I’m not sure why I’ve just spent the past couple of hours digging into information about the lynx population in Minnesota over the years. It really doesn’t matter in the long run what people have said about the population over the years but it’s making me question some things.
One question is what was the reason for denying the existence of breeding lynx in Minnesota? Was it a conspiracy to get lynx placed on a threatened list so logging or other trapping couldn’t be done in that area? Was there funding available for state organizations if it was placed on a list? Or was the Minnesota DNR not spending time or resources to determine there were indeed breeding lynx in northern Minnesota? Why not believe locals or the scientists studying the lynx? It doesn’t make sense to me.
The other thing I question is, is 25 years a long time? I’ve lived in Northern Minnesota since 1993 so it will be 25 years this May. I guess things change over the years but going from threatened to unlisted in 17 years seems strange. It makes me wonder if there is an ulterior motive for delisting lynx right now. Maybe someone wants to do some logging or perhaps mining where a number of lynx live?
In our early days on the Gunflint Trail we were told, “There are no breeding pairs of lynx in Minnesota, they just come here during the winter from Canada.” In spite of the fact lynx sightings occurred relatively frequently in our minds we didn’t really argue.
Just to prove this was actually said here’s something from a January 2018 article in the Duluth News Tribune. “State officials at one time said the cat wasn’t really native to the state but only moved from Canada during some winters.”
And more proof I’m not crazy here’s what a 2003 article published by MPR said, “Mike Leahy, counsel for Defenders of Wildlife says, “The Minnesota Department of Natural Resources had for a long time vehemently denied that there could possibly be more than one or two lynx in the entire state,” says Leahy. ”
Fast forward twenty years and the elusive, endangered, non-Minnesota breeding lynx are being spotted what seems like everywhere. Not just one at a time either as Thomas Spence proved the other day by his very popular photograph of a momma lynx with four kittens.
In fact lynx are doing so well the US Fish and Wildlife Service announced in January their plan to remove the lynx from the threatened species list where it’s been since 2000.
I even saw a lynx yesterday on my drive to Giant’s Ridge for a ski meet!
Does this seem strange to you? A remarkable and seemingly quick lynx recovery to those who claimed there were none in the 90’s and early 2000’s. The conflicting information seems weird. In one article it says lynx were gone from Minnesota in the 90’s and the other article says dozens were found in the 90’s and 2000’s. One place it says the DNR said there weren’t breeding lynx in Minnesota but scientists were finding dozens confirming a native population. How can such simple information be so misconstrued?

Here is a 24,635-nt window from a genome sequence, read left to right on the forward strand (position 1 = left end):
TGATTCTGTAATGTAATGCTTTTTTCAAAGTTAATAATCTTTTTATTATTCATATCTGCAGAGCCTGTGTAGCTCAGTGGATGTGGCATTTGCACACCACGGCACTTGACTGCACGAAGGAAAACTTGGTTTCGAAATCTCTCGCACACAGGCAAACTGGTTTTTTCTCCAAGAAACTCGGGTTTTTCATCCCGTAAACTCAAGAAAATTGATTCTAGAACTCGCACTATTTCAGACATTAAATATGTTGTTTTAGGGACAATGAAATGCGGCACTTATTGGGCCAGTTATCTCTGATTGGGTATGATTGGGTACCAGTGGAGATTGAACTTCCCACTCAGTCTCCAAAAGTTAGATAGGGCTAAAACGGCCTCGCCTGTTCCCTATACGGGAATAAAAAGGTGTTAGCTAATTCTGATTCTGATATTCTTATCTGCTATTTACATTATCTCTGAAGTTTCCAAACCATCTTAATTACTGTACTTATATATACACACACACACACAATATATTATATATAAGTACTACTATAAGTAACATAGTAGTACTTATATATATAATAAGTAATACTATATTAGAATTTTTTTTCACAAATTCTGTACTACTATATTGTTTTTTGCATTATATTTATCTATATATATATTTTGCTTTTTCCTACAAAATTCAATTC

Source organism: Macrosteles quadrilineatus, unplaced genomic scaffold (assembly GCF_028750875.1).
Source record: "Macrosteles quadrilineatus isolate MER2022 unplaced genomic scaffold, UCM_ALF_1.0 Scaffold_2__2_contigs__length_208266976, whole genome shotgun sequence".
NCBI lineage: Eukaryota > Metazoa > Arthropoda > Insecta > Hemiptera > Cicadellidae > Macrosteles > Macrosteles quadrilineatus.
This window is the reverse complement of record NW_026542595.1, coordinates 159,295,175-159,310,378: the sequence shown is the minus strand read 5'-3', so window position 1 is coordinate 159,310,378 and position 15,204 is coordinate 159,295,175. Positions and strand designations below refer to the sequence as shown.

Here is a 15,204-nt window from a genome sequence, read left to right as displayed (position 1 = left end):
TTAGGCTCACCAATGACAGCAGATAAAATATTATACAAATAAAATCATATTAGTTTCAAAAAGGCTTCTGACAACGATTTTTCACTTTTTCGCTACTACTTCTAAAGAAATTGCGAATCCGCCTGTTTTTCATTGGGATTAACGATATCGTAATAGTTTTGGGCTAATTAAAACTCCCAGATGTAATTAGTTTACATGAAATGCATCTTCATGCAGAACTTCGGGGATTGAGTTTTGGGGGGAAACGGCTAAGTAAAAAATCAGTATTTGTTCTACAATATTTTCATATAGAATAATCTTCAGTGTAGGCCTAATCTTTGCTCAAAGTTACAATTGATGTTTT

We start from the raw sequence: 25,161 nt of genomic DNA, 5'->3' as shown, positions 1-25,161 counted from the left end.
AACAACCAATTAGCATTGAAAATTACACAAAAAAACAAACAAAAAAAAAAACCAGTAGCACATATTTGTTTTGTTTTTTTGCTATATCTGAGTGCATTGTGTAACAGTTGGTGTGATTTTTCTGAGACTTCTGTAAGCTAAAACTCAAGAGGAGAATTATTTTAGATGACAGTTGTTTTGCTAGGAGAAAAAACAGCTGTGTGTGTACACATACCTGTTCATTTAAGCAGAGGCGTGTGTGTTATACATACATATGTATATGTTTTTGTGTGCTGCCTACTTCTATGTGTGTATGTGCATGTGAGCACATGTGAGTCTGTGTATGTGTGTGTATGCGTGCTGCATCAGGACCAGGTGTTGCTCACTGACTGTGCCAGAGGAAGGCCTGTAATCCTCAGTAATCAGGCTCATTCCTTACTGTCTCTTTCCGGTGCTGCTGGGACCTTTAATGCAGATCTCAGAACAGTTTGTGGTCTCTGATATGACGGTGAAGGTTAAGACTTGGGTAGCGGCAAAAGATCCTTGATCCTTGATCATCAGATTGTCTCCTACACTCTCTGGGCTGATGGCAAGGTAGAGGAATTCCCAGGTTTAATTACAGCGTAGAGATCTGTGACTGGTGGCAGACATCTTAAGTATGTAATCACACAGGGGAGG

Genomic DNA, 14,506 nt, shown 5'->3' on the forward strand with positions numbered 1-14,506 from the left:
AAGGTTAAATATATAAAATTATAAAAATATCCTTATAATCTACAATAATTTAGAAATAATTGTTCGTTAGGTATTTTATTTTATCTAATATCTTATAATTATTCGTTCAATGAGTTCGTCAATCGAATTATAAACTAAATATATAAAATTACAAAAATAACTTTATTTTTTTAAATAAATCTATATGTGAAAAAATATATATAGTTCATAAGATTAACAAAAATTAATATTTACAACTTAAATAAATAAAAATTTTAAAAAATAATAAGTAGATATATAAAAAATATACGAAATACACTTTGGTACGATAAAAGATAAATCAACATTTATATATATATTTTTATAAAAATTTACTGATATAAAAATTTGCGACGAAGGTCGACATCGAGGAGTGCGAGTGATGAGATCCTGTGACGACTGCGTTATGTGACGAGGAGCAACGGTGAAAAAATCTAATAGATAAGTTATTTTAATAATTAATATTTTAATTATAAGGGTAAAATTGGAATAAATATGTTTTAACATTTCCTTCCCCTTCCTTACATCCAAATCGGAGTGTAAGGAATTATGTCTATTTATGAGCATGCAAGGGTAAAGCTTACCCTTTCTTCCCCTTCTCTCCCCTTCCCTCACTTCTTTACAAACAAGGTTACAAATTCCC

Maybe it comes down to communication? Is there cash involved? Have I been naive to think it’s really about the wildlife? I don’t know.
I would like to know what you think. If you have time you can read the full articles in the Duluth News Tribune and MPR. I’ve included a few points from each of their articles as well as my own little timeline. If I’m being dense then please point that out to me so I can quit thinking about this. If you have theories then please share them with me. If you think I’m crazy then keep that to yourself!
- by mid 1990’s lynx gone from MN- MPR 2003
- 1990’s and 2000’s found dozens of lynx who stayed and bred here- DNT 2018
- 2000 lynx spotted again- MPR 2003
- 2000 placed on threatened species list
- 2003 No where near getting the lynx de-listed- MPR 2003
- 2010 stable lynx population- DNT 2018
- 2018 possible de-listing of lynx- DNT 2018
Here’s a few points from John Meyer’s article in the DNT.
Minnesota has had a wildly fluctuating population of lynx in recent decades...State officials at one time said the cat wasn’t really native to the state but only moved from Canada during some winters.
But scientists who found ways to trap, collar and study the cat in the 1990s and 2000s soon found dozens in northern Minnesota that stayed and bred here, including new kittens, confirming the state’s native population.
A 2017 report from U.S. Forest Service biologists confirmed several lynx families in the region based on DNA evidence from hair and scat samples, most from the Superior National Forest. The report shows relatively stable lynx populations here since 2010.
Here are some points in the MPR article from 2003.
By the mid-1990s, lynx were considered gone from Minnesota. Until now. Three years ago, the cats were spotted again — on the Sawbill Trail up the hill from the North Shore, near Isabella and near Ely.
Burdette has just begun to count and track northeast Minnesota’s lynx. Two cats have been fitted with radio collars. It’s not yet clear how many others are wandering the forest. And Burdette says, lynx do wander.
“It’s very likely that the majority of these animals migrated from Canada,” Burdette speculates. “These animals innately want to disperse long distances.”
Mike Leahy, counsel for Defenders of Wildlife, says it’s clear there are lynx in Minnesota.
“The Minnesota Department of Natural Resources had for a long time vehemently denied that there could possibly be more than one or two lynx in the entire state,” says Leahy. “And, they found indeed, there’s a resident population of lynx in Minnesota.”
Chris Burdette’s study will help create a lynx recovery plan. But he says recovery — actually getting the cat off federal protection — isn’t even on the horizon.
“No where near it,” he says. “Very preliminary stages. We’re just in the data collection stages now, so we can put some kind of scientific thoughts into the process of managing this species.”